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Richard Bassett

Member Since 14 Mar 2000
Offline Last Active Mar 31 2021 01:13 PM

#20111 Something Ate My Alien game launched!

Posted by Richard Bassett on 27 July 2020 - 07:11 PM

Yay, bravo Rob & Kat.  I'm too old to cope with games but I have pointed my teenagers at this. :luck:

#20032 pro-isam versus c-isam

Posted by Richard Bassett on 13 April 2018 - 02:26 PM

Hi Rob,


To add 0.02:


C-ISAM certainly is more dependable.  Using Pro-ISAM only for ProIV's own bootstrap files is a rational objective.  And you might be able to exploit the more-well-known nature of C-ISAM to get SQL access direct to your data, if indeed you're not doing that already.   (Although I'm not sure if there are 'free' solutions out there for that)


ProIV actually had support for C-ISAM with variable length records (external file type CISAMV), however, in C-ISAM that worked by putting data into the index (.idx) and so compromised the reliability/recoverability.  In any case I think that support might have been a specially licenced option.


It's been a long time since I looked at this stuff but I am mildly concerned about your choice of C-FLT as a data type, expecially for financial data.


C-FLT directly represents the C programming 'float' type, which is a 'low' precision binary floating point type.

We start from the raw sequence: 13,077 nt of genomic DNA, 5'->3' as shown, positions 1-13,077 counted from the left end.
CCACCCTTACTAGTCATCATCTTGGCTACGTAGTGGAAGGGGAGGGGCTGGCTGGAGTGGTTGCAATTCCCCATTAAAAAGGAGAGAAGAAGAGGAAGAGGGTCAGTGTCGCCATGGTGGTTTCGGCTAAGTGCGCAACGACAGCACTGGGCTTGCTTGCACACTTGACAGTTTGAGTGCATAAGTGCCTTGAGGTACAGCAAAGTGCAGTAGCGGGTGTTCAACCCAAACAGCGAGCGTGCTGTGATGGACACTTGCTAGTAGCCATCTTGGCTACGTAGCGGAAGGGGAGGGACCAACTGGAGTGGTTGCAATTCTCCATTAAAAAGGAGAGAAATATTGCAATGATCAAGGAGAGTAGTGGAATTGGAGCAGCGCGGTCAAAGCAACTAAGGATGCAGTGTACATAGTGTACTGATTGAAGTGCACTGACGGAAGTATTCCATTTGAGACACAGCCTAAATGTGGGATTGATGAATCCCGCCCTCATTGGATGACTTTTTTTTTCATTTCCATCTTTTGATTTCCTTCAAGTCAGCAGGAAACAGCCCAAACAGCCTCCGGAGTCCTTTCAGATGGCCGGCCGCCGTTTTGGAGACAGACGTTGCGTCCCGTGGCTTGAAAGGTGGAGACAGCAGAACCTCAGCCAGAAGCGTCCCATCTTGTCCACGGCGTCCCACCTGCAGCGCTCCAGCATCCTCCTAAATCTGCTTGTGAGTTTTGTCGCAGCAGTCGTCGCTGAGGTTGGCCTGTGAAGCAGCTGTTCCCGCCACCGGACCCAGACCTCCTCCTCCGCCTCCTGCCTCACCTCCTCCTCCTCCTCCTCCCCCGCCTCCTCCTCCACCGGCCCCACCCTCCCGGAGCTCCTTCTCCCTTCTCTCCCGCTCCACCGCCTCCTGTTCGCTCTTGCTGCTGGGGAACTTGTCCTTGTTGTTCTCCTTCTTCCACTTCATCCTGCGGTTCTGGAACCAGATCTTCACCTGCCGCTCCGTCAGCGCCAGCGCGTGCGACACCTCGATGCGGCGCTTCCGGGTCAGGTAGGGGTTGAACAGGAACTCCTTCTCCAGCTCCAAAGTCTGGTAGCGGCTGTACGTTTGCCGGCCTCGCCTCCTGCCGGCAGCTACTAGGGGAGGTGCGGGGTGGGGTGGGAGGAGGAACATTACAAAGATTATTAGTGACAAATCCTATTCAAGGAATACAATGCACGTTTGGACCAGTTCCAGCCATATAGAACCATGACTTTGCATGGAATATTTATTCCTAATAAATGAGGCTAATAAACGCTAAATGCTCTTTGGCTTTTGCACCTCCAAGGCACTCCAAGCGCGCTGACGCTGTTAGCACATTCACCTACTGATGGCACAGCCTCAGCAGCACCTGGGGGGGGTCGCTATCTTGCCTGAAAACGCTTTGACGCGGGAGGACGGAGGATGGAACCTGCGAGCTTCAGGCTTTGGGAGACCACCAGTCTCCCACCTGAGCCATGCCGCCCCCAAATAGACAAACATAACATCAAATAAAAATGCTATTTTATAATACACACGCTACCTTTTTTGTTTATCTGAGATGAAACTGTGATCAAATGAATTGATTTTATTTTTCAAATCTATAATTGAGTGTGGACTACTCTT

Because it's a binary floating point type it doesn't accurately represent decimal fractions (e.g. cents)

The maximum precision is likely to be 9 decimal digits total (maybe OK, but wouldn't be in banking etc.)

The storage representation will be machine-specific, whereas C-ISAM can store data independently of chip architectures.


For these reasons, I think C-ISAM has always suggested/recommended using the DECIMAL (C-DEC) type and, personally, I would recommend that too.


Cheers,  Richard


PS.  I noticed something seems slightly wrong with some links on your own main www page - stuff is linked to localhost:10080 ?

#19722 Example of using dynamic SQL

Posted by Richard Bassett on 25 February 2014 - 02:32 PM

Obligatory Little Bobby Tables reference:




The serious point to remember is that using dynamic SQL enables SQL injection attacks, so you should always put in place appropriate sanitization of the variable text you are splicing into your SQL, otherwise bad things can happen to good people.

Click the link below to see the new game I'm developing!